una charla with the world's greatest chefs

On Tuesday night I had the priviledge of attending a cozy little chat between the best chefs of my town.  If I were still in Alabama, this would mean I was hanging out with my boss and our friends. However, as a resident of Donostia-San Sebastián, this means I was listening to the best chefs in the world sit around and shoot the breeze.

Juan Mari Arzak, his daughter, Pedro Subijana (Akelarre), Martin Berasategui, Andoni Luis Aduriz (Mugaritz), Iñigo Cojo (A Fuego Negro), and Eneko Atxa (Azurmendi) gathered together Tuesday night for something uniquely European, a government sponsored chat on the important values of the region (in this case, culinary).  An institutionalized intellectual conversation? These are the reasons I love it here.

The premise? Basque cooking is something special.

The explanation? There is a spirit of sharing, a culinary compendium, that began with this eldest of generations (Arzak + Subijana) and has been passed down, resulting in a richer body of culinary achievement. And if it sounds like hocus pocus, I have to admit I'm on board: you can walk into the dinkiest, dirtiest bar here and eat GOOD. I mean, WELL (that's for all my english students).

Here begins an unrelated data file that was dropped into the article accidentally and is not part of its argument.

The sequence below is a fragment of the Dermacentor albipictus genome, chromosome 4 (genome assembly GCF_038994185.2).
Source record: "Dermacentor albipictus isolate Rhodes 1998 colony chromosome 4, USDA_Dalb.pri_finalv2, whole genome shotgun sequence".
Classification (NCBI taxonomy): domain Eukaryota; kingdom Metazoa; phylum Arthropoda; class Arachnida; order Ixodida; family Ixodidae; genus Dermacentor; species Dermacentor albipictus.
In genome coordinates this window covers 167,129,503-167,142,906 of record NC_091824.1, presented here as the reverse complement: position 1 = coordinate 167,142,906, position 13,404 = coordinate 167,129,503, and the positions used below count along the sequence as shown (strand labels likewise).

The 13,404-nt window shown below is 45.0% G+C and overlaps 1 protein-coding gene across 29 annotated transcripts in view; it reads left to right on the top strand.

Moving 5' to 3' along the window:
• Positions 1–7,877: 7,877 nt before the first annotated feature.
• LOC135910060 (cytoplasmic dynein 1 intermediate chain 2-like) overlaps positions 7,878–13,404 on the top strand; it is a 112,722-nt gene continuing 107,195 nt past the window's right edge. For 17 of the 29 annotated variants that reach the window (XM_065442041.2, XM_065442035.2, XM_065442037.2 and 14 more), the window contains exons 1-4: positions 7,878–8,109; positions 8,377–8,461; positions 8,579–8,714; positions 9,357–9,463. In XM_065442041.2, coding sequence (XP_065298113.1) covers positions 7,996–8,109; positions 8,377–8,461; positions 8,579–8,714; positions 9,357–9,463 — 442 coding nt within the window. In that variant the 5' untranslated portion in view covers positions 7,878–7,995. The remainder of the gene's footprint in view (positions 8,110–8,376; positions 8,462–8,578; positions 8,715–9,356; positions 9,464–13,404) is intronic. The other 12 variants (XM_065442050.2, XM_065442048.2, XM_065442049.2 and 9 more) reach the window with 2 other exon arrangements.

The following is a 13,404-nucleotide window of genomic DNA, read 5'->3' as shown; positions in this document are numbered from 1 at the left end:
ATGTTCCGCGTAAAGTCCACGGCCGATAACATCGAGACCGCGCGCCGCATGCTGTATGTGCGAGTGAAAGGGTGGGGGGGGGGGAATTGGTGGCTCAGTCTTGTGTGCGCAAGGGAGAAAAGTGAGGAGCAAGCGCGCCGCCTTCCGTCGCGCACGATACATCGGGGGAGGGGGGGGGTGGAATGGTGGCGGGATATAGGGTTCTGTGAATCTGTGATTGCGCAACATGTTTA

Some highlights (translated by yours truly):

pedro subijana

  • "Things don't fall into your lap from the sky, they fall into your lap from hard work." 
  • "People are afraid to ask questions."
  • "Dont waste your time on things that will make you bitter about life."

juan mari arzak

  • "I'm never going to retire." 
  • "Fight for your job to be your passion."

martin berasategui

  • "First be a person, then a cook."
  • "Being stubborn is very important."

andoni luis aduriz

  • "Nothing is more powerful than enthusiasm."

And they really are friends...and people. It was so cool to see their respective personalities: Juan Mari and Pedro, the grandfather figures, equally humorous but Juan Mari a little bit more overt; Martin with his Emeril-like campesino character, rough around the edges; Elena, who for me was Pardis Stitt-like in her diplomacy; Andoni and his scholarly note-taking and serious considerations; and Eneko and Iñigo, the youngest, Iñigo slouching around and throwing out "hombre" just as anyone his age would.

*and might I add, with a bit of childish excitement, this happened two blocks from my house! squeeeee